Humans and Households / Natural 1

When Jessa and I were sorting through our DVDs, I happened to check online to see if I could still get a copy of Gamers when I noticed that the Dead Gentlemen had put out another DVD – Humans and Households / Natural 1.  Being unapologetic as I am about liking their stuff, I didn’t think twice about picking this one up.

Just the packaging alone reminded me why I like their work – they never miss the chance to do something cool with what they have.  The DVD case, being as it is and holding two different movies, was designed in the style of an old flip magazine (I had a subscription to Dungeon/Polyhedron way-back-when).  The Humans and Households cover is on one side, and, flipping vertically, the Natural 1 cover is on the other.  It’s true, I geeked out about this before I even put in the DVD, but this was pretty cool.

Humans and Households was fun for a lot of reasons.  First and foremost, it puts front-and-center just how much players can overthink things (in an over-the-top way).  Watching four people take ten minutes to role-play crossing the street or deal with a “trapped” mailbox is certainly something I can relate to (one of my fondest memories of gaming was spending four hours crafting a wish in one of John’s games.)  The other thing that I liked, is they took the opportunity to make a jokes at the current state of social/political affairs and mixing it with gaming terminology.  Whether it was the group discussing whether anyone had levels in “criminal” so that they could break into the house or the Americans and the lone Canadian discussing their racial bonuses (always being armed vs +2 to hockey), it all came across as playful, yet poignant, commentary.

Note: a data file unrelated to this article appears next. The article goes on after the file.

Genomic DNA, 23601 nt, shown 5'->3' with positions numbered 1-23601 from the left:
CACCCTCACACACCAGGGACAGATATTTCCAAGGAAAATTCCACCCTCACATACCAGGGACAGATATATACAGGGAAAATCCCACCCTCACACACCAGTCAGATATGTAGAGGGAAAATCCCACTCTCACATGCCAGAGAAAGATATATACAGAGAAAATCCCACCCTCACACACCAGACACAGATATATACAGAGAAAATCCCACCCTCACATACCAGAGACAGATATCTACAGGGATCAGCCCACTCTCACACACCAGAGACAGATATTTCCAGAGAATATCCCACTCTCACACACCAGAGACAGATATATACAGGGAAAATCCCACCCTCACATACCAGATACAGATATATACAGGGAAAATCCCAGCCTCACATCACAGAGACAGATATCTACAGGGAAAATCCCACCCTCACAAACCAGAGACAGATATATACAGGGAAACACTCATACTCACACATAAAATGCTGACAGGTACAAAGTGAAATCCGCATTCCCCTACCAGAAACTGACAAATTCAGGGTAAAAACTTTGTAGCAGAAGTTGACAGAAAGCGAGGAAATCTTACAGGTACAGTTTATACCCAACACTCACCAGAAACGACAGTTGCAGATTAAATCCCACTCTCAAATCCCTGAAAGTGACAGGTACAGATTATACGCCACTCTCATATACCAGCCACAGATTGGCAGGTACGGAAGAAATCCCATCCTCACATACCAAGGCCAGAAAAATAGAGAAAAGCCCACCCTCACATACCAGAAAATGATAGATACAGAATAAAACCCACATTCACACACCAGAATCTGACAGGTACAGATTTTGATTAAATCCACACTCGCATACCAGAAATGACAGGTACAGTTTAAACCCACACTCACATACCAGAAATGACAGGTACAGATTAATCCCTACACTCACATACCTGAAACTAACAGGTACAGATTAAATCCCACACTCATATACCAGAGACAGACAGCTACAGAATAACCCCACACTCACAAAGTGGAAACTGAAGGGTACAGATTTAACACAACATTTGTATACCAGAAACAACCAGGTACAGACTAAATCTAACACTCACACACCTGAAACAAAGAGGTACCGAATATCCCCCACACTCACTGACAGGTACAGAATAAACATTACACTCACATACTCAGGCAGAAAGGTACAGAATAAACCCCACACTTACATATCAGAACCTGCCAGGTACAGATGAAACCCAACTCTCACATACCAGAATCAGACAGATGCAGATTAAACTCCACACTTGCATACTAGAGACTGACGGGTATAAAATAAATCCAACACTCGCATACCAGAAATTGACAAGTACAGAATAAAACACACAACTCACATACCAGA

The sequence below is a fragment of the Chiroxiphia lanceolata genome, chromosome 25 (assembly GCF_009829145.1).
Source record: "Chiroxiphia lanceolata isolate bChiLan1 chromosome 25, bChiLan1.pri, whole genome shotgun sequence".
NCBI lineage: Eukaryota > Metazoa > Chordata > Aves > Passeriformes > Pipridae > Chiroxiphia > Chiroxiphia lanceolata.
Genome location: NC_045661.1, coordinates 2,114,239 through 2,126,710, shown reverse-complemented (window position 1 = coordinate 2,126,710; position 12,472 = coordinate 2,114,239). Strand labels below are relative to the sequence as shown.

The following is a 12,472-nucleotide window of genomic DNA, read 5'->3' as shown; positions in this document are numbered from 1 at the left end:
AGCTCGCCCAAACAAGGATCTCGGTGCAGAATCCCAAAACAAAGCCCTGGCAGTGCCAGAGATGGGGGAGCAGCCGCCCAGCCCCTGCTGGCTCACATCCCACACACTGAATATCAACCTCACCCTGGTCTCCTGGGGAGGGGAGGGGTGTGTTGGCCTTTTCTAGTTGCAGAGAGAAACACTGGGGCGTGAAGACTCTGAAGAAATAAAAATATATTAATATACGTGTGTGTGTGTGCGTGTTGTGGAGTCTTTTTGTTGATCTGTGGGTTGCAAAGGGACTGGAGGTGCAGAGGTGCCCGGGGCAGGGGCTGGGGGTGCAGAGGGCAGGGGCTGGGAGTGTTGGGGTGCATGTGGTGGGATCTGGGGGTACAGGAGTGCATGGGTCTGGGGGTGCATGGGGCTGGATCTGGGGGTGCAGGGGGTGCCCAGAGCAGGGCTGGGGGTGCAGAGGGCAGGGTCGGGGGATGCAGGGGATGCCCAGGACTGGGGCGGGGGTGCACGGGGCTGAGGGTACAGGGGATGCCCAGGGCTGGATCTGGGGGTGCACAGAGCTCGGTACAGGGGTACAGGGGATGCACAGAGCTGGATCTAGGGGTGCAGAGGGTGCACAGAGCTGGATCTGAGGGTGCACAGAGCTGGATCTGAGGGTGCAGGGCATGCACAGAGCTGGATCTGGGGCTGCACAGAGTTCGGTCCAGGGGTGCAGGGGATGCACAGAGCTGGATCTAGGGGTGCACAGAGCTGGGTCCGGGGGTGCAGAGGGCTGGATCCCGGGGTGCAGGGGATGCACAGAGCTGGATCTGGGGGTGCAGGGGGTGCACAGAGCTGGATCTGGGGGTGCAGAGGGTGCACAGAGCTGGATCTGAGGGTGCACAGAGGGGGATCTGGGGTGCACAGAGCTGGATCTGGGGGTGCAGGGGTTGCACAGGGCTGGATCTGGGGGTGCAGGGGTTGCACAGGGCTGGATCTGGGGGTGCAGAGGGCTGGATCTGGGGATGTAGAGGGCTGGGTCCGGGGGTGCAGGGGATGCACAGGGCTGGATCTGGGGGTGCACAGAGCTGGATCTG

Natural 1 was a different kind of commentary, not so easily summed up in sound bites or witty one-liners, and, as such, I think the humorous aspect of the film was a greater challenge.  It was good, but it was tricky for me right now, as it deals with the beginning of relationships and the sharing of hobbies.  It was probably also just coincidence that Shamus Young posted an article titled, “Natural 20” about his 20 year anniversary and very similar topics…

In either case, both films were enjoyable – and they were also very short.  This, I think, is a strength of the writing – they managed to do quite a bit with the time they had, and they didn’t overstay their welcome.  Then again, I am always a fan of a shorter, concise, story, so take that with what you will.

Category(s): Movies
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